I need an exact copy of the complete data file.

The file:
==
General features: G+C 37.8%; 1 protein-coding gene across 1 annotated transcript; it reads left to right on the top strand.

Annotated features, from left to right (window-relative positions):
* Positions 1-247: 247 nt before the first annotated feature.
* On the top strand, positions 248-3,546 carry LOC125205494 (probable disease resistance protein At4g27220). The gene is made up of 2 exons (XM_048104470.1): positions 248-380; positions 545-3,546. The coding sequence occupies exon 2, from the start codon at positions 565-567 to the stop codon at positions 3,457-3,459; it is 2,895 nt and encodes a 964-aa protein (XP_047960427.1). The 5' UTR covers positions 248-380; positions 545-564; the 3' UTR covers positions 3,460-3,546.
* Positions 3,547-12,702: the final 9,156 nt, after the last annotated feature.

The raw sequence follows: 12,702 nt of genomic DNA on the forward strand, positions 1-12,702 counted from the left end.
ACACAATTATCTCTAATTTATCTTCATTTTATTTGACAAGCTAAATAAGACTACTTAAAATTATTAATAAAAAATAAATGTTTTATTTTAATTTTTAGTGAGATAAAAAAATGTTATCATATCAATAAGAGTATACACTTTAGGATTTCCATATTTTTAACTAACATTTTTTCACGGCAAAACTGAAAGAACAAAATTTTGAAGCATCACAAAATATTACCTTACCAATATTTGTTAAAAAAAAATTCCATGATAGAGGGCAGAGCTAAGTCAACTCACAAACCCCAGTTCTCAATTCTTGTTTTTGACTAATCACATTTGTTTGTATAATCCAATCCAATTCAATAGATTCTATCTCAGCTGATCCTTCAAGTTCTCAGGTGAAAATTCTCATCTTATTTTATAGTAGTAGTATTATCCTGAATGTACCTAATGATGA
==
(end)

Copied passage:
General features: G+C 37.8%; 1 protein-coding gene across 1 annotated transcript; it reads left to right on the top strand.

Annotated features, from left to right (window-relative positions):
* Positions 1-247: 247 nt before the first annotated feature.
* On the top strand, positions 248-3,546 carry LOC125205494 (probable disease resistance protein At4g27220). The gene is made up of 2 exons (XM_048104470.1): positions 248-380; positions 545-3,546. The coding sequence occupies exon 2, from the start codon at positions 565-567 to the stop codon at positions 3,457-3,459; it is 2,895 nt and encodes a 964-aa protein (XP_047960427.1). The 5' UTR covers positions 248-380; positions 545-564; the 3' UTR covers positions 3,460-3,546.
* Positions 3,547-12,702: the final 9,156 nt, after the last annotated feature.

The raw sequence follows: 12,702 nt of genomic DNA on the forward strand, positions 1-12,702 counted from the left end.
ACACAATTATCTCTAATTTATCTTCATTTTATTTGACAAGCTAAATAAGACTACTTAAAATTATTAATAAAAAATAAATGTTTTATTTTAATTTTTAGTGAGATAAAAAAATGTTATCATATCAATAAGAGTATACACTTTAGGATTTCCATATTTTTAACTAACATTTTTTCACGGCAAAACTGAAAGAACAAAATTTTGAAGCATCACAAAATATTACCTTACCAATATTTGTTAAAAAAAAATTCCATGATAGAGGGCAGAGCTAAGTCAACTCACAAACCCCAGTTCTCAATTCTTGTTTTTGACTAATCACATTTGTTTGTATAATCCAATCCAATTCAATAGATTCTATCTCAGCTGATCCTTCAAGTTCTCAGGTGAAAATTCTCATCTTATTTTATAGTAGTAGTATTATCCTGAATGTACCTAATGATGA